I’m young, I had a decent job doing various errands for a friend’s company, and this time I took off to Costco to haul back office supplies – the usual stuff but also some snacks and crates of soda. It was those sodas that got me. We went through a lot of soda, so we stocked up — Coke, Diet Coke, Sprite, etc., all in mass quantities. In an apparent effort to save time, I stacked a couple of the large flats of soda at a time and hoisted them into the back of my truck. It was a second or third hoist that did me in. I did something wrong — the wrong angle, bent a funny way, I don’t know, but suddenly I was sure I’d been stabbed in the back. I managed to painfully wrangle the rest into the truck and get back to the office, but after that, I was done.
A quick trip to the doctor’s office sent me home with orders to do as little as possible and a prescription for some kind of heavy painkiller. I popped the proper dosage and lay in bed, wondering just what to do. “Hey,” I called out to my girlfriend, who was at the desk doing some homework, “put in that ELP.” She didn’t say a word but I could just tell she was humoring me in my pain. There are only so many people who can handle the deep, distorted organ oriented sound of ELP, and she just wasn’t one of them. (She wasn’t alone. My wife isn’t either.)
It is from this time that I still have a particularly soft spot for this album, and “Tank” in particular. “This is the ‘YYZ’ of ELP,” the Rush fan in me wants to shout out, ignoring the illogical timing of that statement. It just is. “Tank” is that perfect showcase of everything the band can do — great bass noodling from Greg Lake that keeps the song driving forward, that fantastically gritty organ from Keith Emerson grinding away, and, most importantly, Carl Palmer’s drumming, which is showcased in an in-song solo. So deft, so lithe, it makes you wonder how drum solos became known as such plodding, boring things.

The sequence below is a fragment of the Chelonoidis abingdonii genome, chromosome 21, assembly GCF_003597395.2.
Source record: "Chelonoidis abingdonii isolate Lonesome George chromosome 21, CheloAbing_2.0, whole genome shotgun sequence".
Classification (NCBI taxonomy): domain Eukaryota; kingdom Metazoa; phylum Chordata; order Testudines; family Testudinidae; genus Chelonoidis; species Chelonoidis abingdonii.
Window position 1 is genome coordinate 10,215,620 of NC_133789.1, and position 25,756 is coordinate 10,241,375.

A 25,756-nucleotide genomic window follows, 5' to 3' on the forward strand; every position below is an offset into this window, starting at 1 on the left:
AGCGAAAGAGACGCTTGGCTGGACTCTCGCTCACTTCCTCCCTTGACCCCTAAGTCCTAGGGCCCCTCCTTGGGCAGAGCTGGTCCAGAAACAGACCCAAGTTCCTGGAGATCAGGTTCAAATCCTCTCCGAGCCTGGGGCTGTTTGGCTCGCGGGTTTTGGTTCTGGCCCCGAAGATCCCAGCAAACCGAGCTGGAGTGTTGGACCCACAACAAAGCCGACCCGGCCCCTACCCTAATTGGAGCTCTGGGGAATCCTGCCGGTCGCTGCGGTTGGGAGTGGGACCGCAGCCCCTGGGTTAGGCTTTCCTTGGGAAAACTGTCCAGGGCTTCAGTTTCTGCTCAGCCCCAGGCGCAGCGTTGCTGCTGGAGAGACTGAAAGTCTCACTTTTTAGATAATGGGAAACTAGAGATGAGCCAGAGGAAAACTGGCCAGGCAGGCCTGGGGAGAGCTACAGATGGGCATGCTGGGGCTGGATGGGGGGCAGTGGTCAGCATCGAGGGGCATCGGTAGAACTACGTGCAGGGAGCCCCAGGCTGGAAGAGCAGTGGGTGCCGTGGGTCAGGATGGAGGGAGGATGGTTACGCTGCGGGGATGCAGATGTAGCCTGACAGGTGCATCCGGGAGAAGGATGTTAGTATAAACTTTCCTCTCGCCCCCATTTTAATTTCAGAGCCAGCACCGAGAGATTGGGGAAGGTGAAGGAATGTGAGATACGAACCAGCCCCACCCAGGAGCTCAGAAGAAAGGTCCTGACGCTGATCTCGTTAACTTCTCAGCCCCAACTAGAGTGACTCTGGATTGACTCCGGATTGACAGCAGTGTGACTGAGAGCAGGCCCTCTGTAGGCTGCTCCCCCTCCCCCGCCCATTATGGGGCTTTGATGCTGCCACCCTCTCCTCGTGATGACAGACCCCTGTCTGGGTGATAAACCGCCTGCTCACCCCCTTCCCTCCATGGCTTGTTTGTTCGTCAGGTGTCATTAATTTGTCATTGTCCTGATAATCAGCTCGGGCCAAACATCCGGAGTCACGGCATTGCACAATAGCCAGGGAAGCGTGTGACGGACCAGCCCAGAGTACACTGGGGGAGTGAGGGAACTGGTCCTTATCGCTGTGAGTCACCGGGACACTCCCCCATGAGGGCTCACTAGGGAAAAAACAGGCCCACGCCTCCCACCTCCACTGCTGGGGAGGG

There, in that room, admittedly under the influence, perhaps, it was as if everything was tuned just for this. Maybe the painkiller was kicking in the moment “Tank” came on, I don’t know. But even in the pain, it was all kind of perfect. For all the ribbing ELP takes, they crafted music virtually unlike anyone else, and unlike so many others of their ilk, so much of it has stood the test of time. I can still hear these songs, like “Tank” or the later “Tarkus,” among others, and find something fresh. That can’t just be the drugs talking. That’s just good music. — Tom Johnson